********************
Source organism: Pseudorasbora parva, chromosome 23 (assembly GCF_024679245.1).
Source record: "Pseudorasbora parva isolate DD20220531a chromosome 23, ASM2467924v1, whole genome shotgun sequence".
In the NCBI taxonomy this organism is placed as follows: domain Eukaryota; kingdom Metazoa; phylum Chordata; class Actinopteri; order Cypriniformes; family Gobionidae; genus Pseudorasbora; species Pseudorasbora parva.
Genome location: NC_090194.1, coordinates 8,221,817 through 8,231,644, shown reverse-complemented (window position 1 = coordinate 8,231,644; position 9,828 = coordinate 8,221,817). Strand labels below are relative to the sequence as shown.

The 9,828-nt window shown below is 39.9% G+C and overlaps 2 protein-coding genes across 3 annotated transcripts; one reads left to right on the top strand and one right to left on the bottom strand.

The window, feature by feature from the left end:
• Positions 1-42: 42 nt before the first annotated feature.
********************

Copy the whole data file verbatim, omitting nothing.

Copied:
Source organism: Pseudorasbora parva, chromosome 23 (assembly GCF_024679245.1).
Source record: "Pseudorasbora parva isolate DD20220531a chromosome 23, ASM2467924v1, whole genome shotgun sequence".
In the NCBI taxonomy this organism is placed as follows: domain Eukaryota; kingdom Metazoa; phylum Chordata; class Actinopteri; order Cypriniformes; family Gobionidae; genus Pseudorasbora; species Pseudorasbora parva.
Genome location: NC_090194.1, coordinates 8,221,817 through 8,231,644, shown reverse-complemented (window position 1 = coordinate 8,231,644; position 9,828 = coordinate 8,221,817). Strand labels below are relative to the sequence as shown.

The 9,828-nt window shown below is 39.9% G+C and overlaps 2 protein-coding genes across 3 annotated transcripts; one reads left to right on the top strand and one right to left on the bottom strand.

The window, feature by feature from the left end:
• Positions 1-42: 42 nt before the first annotated feature.